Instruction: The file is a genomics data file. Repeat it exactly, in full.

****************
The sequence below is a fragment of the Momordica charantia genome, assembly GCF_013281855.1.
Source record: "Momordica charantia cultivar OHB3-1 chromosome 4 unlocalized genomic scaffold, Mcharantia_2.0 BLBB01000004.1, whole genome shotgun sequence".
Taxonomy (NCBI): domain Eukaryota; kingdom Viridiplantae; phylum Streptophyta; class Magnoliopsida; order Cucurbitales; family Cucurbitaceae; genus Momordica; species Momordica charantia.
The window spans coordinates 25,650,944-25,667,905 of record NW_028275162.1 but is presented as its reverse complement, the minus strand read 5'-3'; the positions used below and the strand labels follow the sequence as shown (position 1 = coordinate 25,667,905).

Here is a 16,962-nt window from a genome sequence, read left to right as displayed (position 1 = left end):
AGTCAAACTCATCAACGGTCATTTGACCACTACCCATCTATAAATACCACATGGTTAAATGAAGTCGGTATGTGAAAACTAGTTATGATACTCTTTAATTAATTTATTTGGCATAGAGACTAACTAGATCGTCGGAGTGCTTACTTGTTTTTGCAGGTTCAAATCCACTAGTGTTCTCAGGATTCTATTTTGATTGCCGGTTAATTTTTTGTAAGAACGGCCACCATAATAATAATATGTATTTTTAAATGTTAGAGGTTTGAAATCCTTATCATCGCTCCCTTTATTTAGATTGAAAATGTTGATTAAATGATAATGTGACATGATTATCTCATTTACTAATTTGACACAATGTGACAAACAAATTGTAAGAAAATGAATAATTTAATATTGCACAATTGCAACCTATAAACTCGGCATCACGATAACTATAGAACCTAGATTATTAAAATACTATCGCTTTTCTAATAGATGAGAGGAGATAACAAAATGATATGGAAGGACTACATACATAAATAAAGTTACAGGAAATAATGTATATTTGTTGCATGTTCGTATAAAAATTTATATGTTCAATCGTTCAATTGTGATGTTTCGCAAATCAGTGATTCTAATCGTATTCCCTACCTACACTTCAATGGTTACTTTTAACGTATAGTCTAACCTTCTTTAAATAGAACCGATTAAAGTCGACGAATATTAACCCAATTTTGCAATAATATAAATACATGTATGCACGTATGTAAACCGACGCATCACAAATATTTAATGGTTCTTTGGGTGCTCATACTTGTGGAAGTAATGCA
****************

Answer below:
The sequence below is a fragment of the Momordica charantia genome, assembly GCF_013281855.1.
Source record: "Momordica charantia cultivar OHB3-1 chromosome 4 unlocalized genomic scaffold, Mcharantia_2.0 BLBB01000004.1, whole genome shotgun sequence".
Taxonomy (NCBI): domain Eukaryota; kingdom Viridiplantae; phylum Streptophyta; class Magnoliopsida; order Cucurbitales; family Cucurbitaceae; genus Momordica; species Momordica charantia.
The window spans coordinates 25,650,944-25,667,905 of record NW_028275162.1 but is presented as its reverse complement, the minus strand read 5'-3'; the positions used below and the strand labels follow the sequence as shown (position 1 = coordinate 25,667,905).

Here is a 16,962-nt window from a genome sequence, read left to right as displayed (position 1 = left end):
AGTCAAACTCATCAACGGTCATTTGACCACTACCCATCTATAAATACCACATGGTTAAATGAAGTCGGTATGTGAAAACTAGTTATGATACTCTTTAATTAATTTATTTGGCATAGAGACTAACTAGATCGTCGGAGTGCTTACTTGTTTTTGCAGGTTCAAATCCACTAGTGTTCTCAGGATTCTATTTTGATTGCCGGTTAATTTTTTGTAAGAACGGCCACCATAATAATAATATGTATTTTTAAATGTTAGAGGTTTGAAATCCTTATCATCGCTCCCTTTATTTAGATTGAAAATGTTGATTAAATGATAATGTGACATGATTATCTCATTTACTAATTTGACACAATGTGACAAACAAATTGTAAGAAAATGAATAATTTAATATTGCACAATTGCAACCTATAAACTCGGCATCACGATAACTATAGAACCTAGATTATTAAAATACTATCGCTTTTCTAATAGATGAGAGGAGATAACAAAATGATATGGAAGGACTACATACATAAATAAAGTTACAGGAAATAATGTATATTTGTTGCATGTTCGTATAAAAATTTATATGTTCAATCGTTCAATTGTGATGTTTCGCAAATCAGTGATTCTAATCGTATTCCCTACCTACACTTCAATGGTTACTTTTAACGTATAGTCTAACCTTCTTTAAATAGAACCGATTAAAGTCGACGAATATTAACCCAATTTTGCAATAATATAAATACATGTATGCACGTATGTAAACCGACGCATCACAAATATTTAATGGTTCTTTGGGTGCTCATACTTGTGGAAGTAATGCA